Opinion: School district needs to explain why it hired an administrator with shady past
Holmes County school officials would not have known three years ago when they hired Dyana Terrelle Thomas that he would get locked up for allegedly having sex with a student of the high school where he has been the assistant principal.
But they would have — or should have — known plenty about his shady past in Alabama to make him ineligible for hire.
Even a cursory background check — nothing more involved than typing his name in a Google search — would have turned up plenty of disqualifying information: namely that over a span of nine years, Thomas had been credibly accused three times — at three different schools where he was principal — of misusing school funds for personal gains.
He had been found guilty in a 2007 federal prosecution of directing payments two years earlier to three summer workshop “instructors” who never instructed. In at least one of the cases, Thomas got a cut of the payment made to a bogus instructor, a Mobile barber.
In 2012, Thomas was fined $1,000 by the Alabama Ethics Commission for misuse of funds at another school.
Then in the summer of 2014, two years before the Holmes County Consolidated School District would offer Thomas a job, news broke that he was in the crosshairs of yet another investigation into financial shenanigans as a principal. He would eventually plead guilty in 2018 to taking kickbacks from multiple individuals whom Thomas had arranged to work at school functions.
In describing Thomas, an Alabama prosecutor said, “This guy’s fingers are more slippery than an eel.”
With that kind of criminal past and reputation, even before Thomas’ latest legal trouble, serious questions have been raised about how much the Holmes County school district checks out job applicants or whether it even cares.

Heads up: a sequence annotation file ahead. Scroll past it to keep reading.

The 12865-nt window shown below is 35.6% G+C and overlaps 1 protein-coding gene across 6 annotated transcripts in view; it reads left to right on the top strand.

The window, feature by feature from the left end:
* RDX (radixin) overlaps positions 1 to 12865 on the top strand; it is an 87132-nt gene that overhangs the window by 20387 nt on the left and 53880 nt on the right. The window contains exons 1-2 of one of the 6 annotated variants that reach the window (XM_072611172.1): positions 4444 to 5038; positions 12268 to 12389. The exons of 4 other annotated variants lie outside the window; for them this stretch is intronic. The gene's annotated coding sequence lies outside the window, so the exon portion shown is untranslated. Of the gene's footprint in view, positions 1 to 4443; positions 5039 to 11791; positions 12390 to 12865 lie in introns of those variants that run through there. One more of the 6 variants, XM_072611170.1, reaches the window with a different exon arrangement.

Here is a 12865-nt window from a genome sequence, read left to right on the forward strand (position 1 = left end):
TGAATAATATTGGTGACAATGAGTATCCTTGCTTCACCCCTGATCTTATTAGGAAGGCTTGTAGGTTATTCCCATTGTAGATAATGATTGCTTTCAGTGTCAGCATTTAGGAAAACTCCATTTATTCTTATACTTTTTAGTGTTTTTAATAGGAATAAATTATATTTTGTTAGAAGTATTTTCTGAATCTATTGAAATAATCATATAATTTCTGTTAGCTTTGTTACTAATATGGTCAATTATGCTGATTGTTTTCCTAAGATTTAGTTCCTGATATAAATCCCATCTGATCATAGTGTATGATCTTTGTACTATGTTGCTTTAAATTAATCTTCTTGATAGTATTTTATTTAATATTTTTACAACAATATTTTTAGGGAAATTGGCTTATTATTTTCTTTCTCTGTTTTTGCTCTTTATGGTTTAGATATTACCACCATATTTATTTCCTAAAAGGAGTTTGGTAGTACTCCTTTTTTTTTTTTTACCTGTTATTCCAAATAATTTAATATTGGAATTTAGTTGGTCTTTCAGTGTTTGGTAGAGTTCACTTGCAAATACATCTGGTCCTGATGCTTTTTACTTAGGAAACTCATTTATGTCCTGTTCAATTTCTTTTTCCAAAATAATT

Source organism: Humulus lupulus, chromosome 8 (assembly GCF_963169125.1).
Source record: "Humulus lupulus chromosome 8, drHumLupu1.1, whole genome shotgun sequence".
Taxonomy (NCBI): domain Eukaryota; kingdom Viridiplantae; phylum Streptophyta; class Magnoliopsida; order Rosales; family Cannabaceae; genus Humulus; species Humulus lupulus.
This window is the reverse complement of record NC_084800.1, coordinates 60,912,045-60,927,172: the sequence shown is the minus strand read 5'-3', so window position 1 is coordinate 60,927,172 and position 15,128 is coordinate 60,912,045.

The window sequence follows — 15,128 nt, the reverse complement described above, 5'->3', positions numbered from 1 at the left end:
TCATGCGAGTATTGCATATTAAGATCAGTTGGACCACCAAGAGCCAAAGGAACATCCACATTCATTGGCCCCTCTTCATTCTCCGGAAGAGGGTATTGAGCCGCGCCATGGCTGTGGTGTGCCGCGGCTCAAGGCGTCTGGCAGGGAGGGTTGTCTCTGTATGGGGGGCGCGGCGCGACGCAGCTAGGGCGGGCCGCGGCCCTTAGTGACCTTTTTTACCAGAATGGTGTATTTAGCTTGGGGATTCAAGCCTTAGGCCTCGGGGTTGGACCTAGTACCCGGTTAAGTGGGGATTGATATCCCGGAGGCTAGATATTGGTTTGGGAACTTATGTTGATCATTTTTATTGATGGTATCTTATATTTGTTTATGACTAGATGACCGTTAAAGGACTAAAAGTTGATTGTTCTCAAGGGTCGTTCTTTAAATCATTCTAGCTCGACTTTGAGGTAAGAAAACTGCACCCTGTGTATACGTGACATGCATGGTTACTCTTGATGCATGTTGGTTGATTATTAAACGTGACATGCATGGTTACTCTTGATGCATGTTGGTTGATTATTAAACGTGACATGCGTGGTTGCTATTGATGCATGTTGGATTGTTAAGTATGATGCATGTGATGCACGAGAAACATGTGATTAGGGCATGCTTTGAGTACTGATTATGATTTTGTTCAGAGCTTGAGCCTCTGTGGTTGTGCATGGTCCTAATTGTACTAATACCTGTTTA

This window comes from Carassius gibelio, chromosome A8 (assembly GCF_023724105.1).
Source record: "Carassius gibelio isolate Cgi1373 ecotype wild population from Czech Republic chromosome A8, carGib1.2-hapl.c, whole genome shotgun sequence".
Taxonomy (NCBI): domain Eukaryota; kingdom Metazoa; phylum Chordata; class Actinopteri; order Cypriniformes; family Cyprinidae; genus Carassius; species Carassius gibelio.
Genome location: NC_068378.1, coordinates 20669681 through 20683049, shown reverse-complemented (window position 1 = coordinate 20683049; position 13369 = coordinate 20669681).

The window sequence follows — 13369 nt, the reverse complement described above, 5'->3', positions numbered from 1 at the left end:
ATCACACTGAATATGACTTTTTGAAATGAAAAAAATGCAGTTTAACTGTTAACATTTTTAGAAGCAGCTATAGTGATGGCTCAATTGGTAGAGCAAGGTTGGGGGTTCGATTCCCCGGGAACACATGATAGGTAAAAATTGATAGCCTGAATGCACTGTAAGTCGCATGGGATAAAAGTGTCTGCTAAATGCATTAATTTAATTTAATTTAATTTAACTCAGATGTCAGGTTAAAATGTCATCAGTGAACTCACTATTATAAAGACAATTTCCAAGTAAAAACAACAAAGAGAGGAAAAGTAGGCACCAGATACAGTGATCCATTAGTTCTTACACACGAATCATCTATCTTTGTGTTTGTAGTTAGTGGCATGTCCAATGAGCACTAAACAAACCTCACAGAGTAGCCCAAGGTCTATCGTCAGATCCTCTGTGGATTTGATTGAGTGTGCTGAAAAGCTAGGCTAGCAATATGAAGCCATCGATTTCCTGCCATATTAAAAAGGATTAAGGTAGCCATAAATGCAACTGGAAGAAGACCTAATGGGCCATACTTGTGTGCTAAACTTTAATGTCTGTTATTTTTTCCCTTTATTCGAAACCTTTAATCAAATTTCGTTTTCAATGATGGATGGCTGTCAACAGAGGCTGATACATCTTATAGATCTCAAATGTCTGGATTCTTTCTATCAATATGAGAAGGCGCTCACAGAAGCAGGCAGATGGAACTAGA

Mississippi law requires that school districts do background checks on all potential hires. Was one done on Thomas? If so, was it overlooked or ignored?
Admittedly, Holmes County is a tough place to recruit teachers and administrators. It’s poor, heavily rural and has few of the amenities that most people want.
It deals with a chronic shortage of certified educators and probably has to accept some hires who don’t have the ideal academic credentials.
But even desperate school districts should have some standards, such as not hiring people in positions of trust with a demonstrated proclivity of stealing from their employer.
Holmes County has some explaining to do. So far, it’s provided none other than for the current superintendent, Dr. James Henderson, to make the excuse that he wasn’t around when Thomas was hired.
He was on board, though, when Thomas was convicted last August in Alabama. What action did Henderson take then?
It’s time for some answers.
This editorial was originally published in the Greenwood Commonwealth newspaper.
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